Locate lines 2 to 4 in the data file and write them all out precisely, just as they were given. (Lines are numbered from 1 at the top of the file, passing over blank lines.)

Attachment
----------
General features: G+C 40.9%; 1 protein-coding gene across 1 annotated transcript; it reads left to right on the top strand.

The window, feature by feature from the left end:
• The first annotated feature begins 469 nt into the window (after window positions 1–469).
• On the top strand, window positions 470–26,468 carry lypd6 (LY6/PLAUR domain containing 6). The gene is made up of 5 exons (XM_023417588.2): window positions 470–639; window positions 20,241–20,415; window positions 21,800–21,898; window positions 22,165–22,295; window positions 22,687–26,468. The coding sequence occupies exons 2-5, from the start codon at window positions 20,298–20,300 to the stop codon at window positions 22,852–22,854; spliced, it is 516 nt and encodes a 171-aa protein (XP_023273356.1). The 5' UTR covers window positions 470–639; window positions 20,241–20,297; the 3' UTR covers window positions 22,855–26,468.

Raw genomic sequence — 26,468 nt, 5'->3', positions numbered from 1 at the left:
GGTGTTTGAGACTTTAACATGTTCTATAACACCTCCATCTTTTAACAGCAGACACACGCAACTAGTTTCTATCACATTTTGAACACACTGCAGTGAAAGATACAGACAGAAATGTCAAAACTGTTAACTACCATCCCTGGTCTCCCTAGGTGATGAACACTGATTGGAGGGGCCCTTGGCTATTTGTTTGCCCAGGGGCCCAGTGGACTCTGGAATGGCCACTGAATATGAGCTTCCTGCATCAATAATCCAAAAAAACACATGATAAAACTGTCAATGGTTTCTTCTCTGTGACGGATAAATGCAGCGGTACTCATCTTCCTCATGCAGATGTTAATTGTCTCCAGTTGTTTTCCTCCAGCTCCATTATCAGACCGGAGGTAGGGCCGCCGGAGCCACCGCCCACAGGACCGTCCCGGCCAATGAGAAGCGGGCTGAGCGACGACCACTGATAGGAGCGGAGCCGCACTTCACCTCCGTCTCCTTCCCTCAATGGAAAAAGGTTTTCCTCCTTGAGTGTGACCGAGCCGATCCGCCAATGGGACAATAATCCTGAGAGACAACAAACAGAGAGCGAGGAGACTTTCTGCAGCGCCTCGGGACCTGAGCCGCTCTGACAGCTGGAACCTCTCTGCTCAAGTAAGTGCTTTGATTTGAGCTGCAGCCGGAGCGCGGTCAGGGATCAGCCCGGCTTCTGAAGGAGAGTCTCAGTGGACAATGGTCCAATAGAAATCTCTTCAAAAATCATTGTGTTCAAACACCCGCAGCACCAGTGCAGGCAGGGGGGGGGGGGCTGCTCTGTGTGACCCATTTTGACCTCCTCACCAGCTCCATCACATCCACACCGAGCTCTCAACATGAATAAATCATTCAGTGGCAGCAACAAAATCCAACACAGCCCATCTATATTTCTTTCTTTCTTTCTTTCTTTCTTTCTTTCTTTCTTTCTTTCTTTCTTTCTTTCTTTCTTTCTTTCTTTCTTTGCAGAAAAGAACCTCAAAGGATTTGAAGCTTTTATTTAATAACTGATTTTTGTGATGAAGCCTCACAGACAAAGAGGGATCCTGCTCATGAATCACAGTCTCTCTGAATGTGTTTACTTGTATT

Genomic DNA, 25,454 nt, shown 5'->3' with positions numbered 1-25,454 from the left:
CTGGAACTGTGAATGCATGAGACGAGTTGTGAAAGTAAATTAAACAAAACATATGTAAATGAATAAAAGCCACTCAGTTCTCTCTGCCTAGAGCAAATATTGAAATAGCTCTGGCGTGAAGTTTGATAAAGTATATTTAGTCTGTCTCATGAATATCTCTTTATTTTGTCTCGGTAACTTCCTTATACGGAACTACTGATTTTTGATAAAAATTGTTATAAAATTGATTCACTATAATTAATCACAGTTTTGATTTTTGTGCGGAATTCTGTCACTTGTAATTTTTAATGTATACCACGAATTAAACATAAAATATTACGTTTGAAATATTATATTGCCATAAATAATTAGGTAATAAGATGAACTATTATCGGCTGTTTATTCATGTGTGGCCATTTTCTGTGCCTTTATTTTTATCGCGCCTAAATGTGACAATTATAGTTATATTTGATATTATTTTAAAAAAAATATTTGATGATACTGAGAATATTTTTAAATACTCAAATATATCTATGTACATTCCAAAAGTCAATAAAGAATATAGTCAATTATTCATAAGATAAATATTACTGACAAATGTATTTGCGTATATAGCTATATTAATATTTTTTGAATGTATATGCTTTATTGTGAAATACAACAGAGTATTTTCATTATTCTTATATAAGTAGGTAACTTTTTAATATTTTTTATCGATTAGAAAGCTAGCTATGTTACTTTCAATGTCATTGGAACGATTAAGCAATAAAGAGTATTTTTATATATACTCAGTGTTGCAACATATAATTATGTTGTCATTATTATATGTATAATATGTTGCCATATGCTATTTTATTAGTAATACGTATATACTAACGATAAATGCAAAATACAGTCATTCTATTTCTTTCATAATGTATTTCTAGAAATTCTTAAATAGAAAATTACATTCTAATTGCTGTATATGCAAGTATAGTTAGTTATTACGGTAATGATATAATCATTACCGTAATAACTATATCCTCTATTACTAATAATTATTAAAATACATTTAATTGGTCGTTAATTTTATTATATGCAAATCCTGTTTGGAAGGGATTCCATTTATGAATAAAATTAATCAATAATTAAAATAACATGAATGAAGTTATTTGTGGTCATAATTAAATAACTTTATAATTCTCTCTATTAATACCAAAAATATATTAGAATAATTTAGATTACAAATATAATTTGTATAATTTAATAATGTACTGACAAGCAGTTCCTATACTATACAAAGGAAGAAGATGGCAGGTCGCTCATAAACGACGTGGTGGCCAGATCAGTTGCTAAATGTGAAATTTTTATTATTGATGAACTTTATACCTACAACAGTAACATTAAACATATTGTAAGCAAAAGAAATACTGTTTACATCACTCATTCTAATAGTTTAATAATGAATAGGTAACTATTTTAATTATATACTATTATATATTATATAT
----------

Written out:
The window, feature by feature from the left end:
• The first annotated feature begins 469 nt into the window (after window positions 1–469).
• On the top strand, window positions 470–26,468 carry lypd6 (LY6/PLAUR domain containing 6). The gene is made up of 5 exons (XM_023417588.2): window positions 470–639; window positions 20,241–20,415; window positions 21,800–21,898; window positions 22,165–22,295; window positions 22,687–26,468. The coding sequence occupies exons 2-5, from the start codon at window positions 20,298–20,300 to the stop codon at window positions 22,852–22,854; spliced, it is 516 nt and encodes a 171-aa protein (XP_023273356.1). The 5' UTR covers window positions 470–639; window positions 20,241–20,297; the 3' UTR covers window positions 22,855–26,468.